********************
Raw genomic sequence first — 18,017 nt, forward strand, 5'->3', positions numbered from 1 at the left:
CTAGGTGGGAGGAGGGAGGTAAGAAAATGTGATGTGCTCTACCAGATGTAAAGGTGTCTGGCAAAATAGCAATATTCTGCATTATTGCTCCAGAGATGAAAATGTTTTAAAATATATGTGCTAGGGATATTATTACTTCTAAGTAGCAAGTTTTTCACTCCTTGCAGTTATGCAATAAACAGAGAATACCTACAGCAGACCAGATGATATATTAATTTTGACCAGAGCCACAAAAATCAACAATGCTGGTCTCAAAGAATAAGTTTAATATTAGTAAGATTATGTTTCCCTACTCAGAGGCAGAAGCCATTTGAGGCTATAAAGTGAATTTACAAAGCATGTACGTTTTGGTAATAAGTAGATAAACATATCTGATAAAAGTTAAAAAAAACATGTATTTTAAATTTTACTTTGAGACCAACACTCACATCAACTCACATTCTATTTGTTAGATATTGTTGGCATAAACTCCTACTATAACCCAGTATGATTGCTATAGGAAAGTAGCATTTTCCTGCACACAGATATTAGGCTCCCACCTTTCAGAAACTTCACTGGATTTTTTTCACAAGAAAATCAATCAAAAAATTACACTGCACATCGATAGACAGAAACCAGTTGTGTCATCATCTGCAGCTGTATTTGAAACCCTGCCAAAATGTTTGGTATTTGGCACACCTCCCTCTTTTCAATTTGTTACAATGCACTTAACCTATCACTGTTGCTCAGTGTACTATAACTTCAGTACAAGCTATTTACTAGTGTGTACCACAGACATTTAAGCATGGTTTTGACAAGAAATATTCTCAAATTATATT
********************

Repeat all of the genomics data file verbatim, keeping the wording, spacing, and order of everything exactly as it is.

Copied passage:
Raw genomic sequence first — 18,017 nt, forward strand, 5'->3', positions numbered from 1 at the left:
CTAGGTGGGAGGAGGGAGGTAAGAAAATGTGATGTGCTCTACCAGATGTAAAGGTGTCTGGCAAAATAGCAATATTCTGCATTATTGCTCCAGAGATGAAAATGTTTTAAAATATATGTGCTAGGGATATTATTACTTCTAAGTAGCAAGTTTTTCACTCCTTGCAGTTATGCAATAAACAGAGAATACCTACAGCAGACCAGATGATATATTAATTTTGACCAGAGCCACAAAAATCAACAATGCTGGTCTCAAAGAATAAGTTTAATATTAGTAAGATTATGTTTCCCTACTCAGAGGCAGAAGCCATTTGAGGCTATAAAGTGAATTTACAAAGCATGTACGTTTTGGTAATAAGTAGATAAACATATCTGATAAAAGTTAAAAAAAACATGTATTTTAAATTTTACTTTGAGACCAACACTCACATCAACTCACATTCTATTTGTTAGATATTGTTGGCATAAACTCCTACTATAACCCAGTATGATTGCTATAGGAAAGTAGCATTTTCCTGCACACAGATATTAGGCTCCCACCTTTCAGAAACTTCACTGGATTTTTTTCACAAGAAAATCAATCAAAAAATTACACTGCACATCGATAGACAGAAACCAGTTGTGTCATCATCTGCAGCTGTATTTGAAACCCTGCCAAAATGTTTGGTATTTGGCACACCTCCCTCTTTTCAATTTGTTACAATGCACTTAACCTATCACTGTTGCTCAGTGTACTATAACTTCAGTACAAGCTATTTACTAGTGTGTACCACAGACATTTAAGCATGGTTTTGACAAGAAATATTCTCAAATTATATT